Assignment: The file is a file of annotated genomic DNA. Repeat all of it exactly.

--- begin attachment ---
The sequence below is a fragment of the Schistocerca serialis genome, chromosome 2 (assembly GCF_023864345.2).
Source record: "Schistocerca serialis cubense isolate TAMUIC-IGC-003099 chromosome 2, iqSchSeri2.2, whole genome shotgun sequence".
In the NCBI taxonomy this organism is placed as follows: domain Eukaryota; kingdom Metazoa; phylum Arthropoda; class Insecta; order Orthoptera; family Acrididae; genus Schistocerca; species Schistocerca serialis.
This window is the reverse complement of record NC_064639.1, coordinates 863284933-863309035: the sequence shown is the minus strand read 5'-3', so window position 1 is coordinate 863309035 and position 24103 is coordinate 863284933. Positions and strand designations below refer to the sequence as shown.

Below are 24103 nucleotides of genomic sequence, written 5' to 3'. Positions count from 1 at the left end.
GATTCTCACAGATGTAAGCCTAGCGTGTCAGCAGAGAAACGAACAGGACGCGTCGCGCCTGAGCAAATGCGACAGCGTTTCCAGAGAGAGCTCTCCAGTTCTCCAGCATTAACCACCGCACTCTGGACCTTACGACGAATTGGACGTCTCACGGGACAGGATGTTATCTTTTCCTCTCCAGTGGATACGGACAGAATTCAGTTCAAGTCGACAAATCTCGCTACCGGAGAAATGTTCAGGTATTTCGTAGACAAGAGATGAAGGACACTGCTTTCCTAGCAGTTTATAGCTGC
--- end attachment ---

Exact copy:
The sequence below is a fragment of the Schistocerca serialis genome, chromosome 2 (assembly GCF_023864345.2).
Source record: "Schistocerca serialis cubense isolate TAMUIC-IGC-003099 chromosome 2, iqSchSeri2.2, whole genome shotgun sequence".
In the NCBI taxonomy this organism is placed as follows: domain Eukaryota; kingdom Metazoa; phylum Arthropoda; class Insecta; order Orthoptera; family Acrididae; genus Schistocerca; species Schistocerca serialis.
This window is the reverse complement of record NC_064639.1, coordinates 863284933-863309035: the sequence shown is the minus strand read 5'-3', so window position 1 is coordinate 863309035 and position 24103 is coordinate 863284933. Positions and strand designations below refer to the sequence as shown.

Below are 24103 nucleotides of genomic sequence, written 5' to 3'. Positions count from 1 at the left end.
GATTCTCACAGATGTAAGCCTAGCGTGTCAGCAGAGAAACGAACAGGACGCGTCGCGCCTGAGCAAATGCGACAGCGTTTCCAGAGAGAGCTCTCCAGTTCTCCAGCATTAACCACCGCACTCTGGACCTTACGACGAATTGGACGTCTCACGGGACAGGATGTTATCTTTTCCTCTCCAGTGGATACGGACAGAATTCAGTTCAAGTCGACAAATCTCGCTACCGGAGAAATGTTCAGGTATTTCGTAGACAAGAGATGAAGGACACTGCTTTCCTAGCAGTTTATAGCTGC